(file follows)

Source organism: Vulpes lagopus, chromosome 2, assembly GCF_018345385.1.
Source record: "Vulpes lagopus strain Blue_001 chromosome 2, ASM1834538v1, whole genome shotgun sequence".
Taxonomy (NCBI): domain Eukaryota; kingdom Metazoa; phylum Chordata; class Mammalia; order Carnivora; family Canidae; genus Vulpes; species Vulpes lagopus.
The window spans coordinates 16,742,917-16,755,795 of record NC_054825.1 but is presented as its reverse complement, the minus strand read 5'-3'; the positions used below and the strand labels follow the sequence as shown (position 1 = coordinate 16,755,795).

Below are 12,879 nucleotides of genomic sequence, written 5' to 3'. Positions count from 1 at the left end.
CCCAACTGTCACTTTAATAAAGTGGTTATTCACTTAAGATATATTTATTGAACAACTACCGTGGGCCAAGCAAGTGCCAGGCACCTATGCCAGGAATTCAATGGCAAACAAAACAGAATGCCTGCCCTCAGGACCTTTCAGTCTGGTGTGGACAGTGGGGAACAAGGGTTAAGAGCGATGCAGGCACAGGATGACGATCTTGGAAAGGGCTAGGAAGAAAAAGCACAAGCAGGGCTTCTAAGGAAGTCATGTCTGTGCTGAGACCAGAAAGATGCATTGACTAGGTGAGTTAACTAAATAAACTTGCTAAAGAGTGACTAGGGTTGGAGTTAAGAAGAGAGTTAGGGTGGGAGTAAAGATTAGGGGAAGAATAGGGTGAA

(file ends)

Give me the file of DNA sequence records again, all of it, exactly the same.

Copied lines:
Source organism: Vulpes lagopus, chromosome 2, assembly GCF_018345385.1.
Source record: "Vulpes lagopus strain Blue_001 chromosome 2, ASM1834538v1, whole genome shotgun sequence".
Taxonomy (NCBI): domain Eukaryota; kingdom Metazoa; phylum Chordata; class Mammalia; order Carnivora; family Canidae; genus Vulpes; species Vulpes lagopus.
The window spans coordinates 16,742,917-16,755,795 of record NC_054825.1 but is presented as its reverse complement, the minus strand read 5'-3'; the positions used below and the strand labels follow the sequence as shown (position 1 = coordinate 16,755,795).

Below are 12,879 nucleotides of genomic sequence, written 5' to 3'. Positions count from 1 at the left end.
CCCAACTGTCACTTTAATAAAGTGGTTATTCACTTAAGATATATTTATTGAACAACTACCGTGGGCCAAGCAAGTGCCAGGCACCTATGCCAGGAATTCAATGGCAAACAAAACAGAATGCCTGCCCTCAGGACCTTTCAGTCTGGTGTGGACAGTGGGGAACAAGGGTTAAGAGCGATGCAGGCACAGGATGACGATCTTGGAAAGGGCTAGGAAGAAAAAGCACAAGCAGGGCTTCTAAGGAAGTCATGTCTGTGCTGAGACCAGAAAGATGCATTGACTAGGTGAGTTAACTAAATAAACTTGCTAAAGAGTGACTAGGGTTGGAGTTAAGAAGAGAGTTAGGGTGGGAGTAAAGATTAGGGGAAGAATAGGGTGAA